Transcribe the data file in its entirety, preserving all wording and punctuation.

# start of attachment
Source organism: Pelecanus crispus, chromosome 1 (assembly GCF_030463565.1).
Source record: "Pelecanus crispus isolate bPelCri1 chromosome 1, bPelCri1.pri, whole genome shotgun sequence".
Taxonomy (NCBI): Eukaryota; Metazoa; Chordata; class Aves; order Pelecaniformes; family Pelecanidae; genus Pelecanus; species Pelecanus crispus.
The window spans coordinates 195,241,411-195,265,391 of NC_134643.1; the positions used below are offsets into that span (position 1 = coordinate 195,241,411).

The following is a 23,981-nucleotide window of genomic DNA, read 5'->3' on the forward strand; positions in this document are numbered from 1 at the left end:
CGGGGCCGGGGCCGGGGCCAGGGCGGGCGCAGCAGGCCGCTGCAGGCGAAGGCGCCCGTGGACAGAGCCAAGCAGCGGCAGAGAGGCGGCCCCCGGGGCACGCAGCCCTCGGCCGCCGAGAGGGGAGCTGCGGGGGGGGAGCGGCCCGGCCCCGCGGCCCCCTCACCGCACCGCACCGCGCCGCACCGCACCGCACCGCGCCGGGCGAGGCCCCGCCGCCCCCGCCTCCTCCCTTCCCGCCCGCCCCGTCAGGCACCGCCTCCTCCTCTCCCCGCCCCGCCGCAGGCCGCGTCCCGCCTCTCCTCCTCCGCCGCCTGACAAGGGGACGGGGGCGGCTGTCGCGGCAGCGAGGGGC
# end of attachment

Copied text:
Source organism: Pelecanus crispus, chromosome 1 (assembly GCF_030463565.1).
Source record: "Pelecanus crispus isolate bPelCri1 chromosome 1, bPelCri1.pri, whole genome shotgun sequence".
Taxonomy (NCBI): Eukaryota; Metazoa; Chordata; class Aves; order Pelecaniformes; family Pelecanidae; genus Pelecanus; species Pelecanus crispus.
The window spans coordinates 195,241,411-195,265,391 of NC_134643.1; the positions used below are offsets into that span (position 1 = coordinate 195,241,411).

The following is a 23,981-nucleotide window of genomic DNA, read 5'->3' on the forward strand; positions in this document are numbered from 1 at the left end:
CGGGGCCGGGGCCGGGGCCAGGGCGGGCGCAGCAGGCCGCTGCAGGCGAAGGCGCCCGTGGACAGAGCCAAGCAGCGGCAGAGAGGCGGCCCCCGGGGCACGCAGCCCTCGGCCGCCGAGAGGGGAGCTGCGGGGGGGGAGCGGCCCGGCCCCGCGGCCCCCTCACCGCACCGCACCGCGCCGCACCGCACCGCACCGCGCCGGGCGAGGCCCCGCCGCCCCCGCCTCCTCCCTTCCCGCCCGCCCCGTCAGGCACCGCCTCCTCCTCTCCCCGCCCCGCCGCAGGCCGCGTCCCGCCTCTCCTCCTCCGCCGCCTGACAAGGGGACGGGGGCGGCTGTCGCGGCAGCGAGGGGC